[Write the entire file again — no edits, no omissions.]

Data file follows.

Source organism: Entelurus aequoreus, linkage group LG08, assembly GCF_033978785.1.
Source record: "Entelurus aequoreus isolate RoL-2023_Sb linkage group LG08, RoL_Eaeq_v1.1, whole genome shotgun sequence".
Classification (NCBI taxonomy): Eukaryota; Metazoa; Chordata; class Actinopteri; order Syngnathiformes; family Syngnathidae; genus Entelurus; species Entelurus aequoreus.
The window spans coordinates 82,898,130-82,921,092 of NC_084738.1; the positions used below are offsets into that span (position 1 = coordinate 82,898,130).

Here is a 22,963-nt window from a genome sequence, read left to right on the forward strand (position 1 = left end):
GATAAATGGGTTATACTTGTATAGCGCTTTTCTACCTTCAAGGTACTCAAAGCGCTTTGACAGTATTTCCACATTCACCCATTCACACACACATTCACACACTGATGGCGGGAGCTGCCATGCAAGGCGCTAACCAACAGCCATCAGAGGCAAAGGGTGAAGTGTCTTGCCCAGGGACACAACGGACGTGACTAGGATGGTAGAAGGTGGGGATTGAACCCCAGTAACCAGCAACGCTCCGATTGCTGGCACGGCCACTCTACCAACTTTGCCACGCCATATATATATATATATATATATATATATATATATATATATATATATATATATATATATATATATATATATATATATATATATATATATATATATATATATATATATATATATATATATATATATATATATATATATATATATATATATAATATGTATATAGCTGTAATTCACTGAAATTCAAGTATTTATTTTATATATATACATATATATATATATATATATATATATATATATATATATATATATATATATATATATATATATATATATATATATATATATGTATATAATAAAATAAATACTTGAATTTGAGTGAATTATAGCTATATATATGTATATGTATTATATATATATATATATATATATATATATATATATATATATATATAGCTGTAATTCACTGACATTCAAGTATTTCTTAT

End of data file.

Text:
Source organism: Entelurus aequoreus, linkage group LG08, assembly GCF_033978785.1.
Source record: "Entelurus aequoreus isolate RoL-2023_Sb linkage group LG08, RoL_Eaeq_v1.1, whole genome shotgun sequence".
Classification (NCBI taxonomy): Eukaryota; Metazoa; Chordata; class Actinopteri; order Syngnathiformes; family Syngnathidae; genus Entelurus; species Entelurus aequoreus.
The window spans coordinates 82,898,130-82,921,092 of NC_084738.1; the positions used below are offsets into that span (position 1 = coordinate 82,898,130).

Here is a 22,963-nt window from a genome sequence, read left to right on the forward strand (position 1 = left end):
GATAAATGGGTTATACTTGTATAGCGCTTTTCTACCTTCAAGGTACTCAAAGCGCTTTGACAGTATTTCCACATTCACCCATTCACACACACATTCACACACTGATGGCGGGAGCTGCCATGCAAGGCGCTAACCAACAGCCATCAGAGGCAAAGGGTGAAGTGTCTTGCCCAGGGACACAACGGACGTGACTAGGATGGTAGAAGGTGGGGATTGAACCCCAGTAACCAGCAACGCTCCGATTGCTGGCACGGCCACTCTACCAACTTTGCCACGCCATATATATATATATATATATATATATATATATATATATATATATATATATATATATATATATATATATATATATATATATATATATATATATATATATATATATATATATATATATATATATATATATATATATATATATATATATATAATATGTATATAGCTGTAATTCACTGAAATTCAAGTATTTATTTTATATATATACATATATATATATATATATATATATATATATATATATATATATATATATATATATATATATATATATATATATATATATATGTATATAATAAAATAAATACTTGAATTTGAGTGAATTATAGCTATATATATGTATATGTATTATATATATATATATATATATATATATATATATATATATATATATAGCTGTAATTCACTGACATTCAAGTATTTCTTAT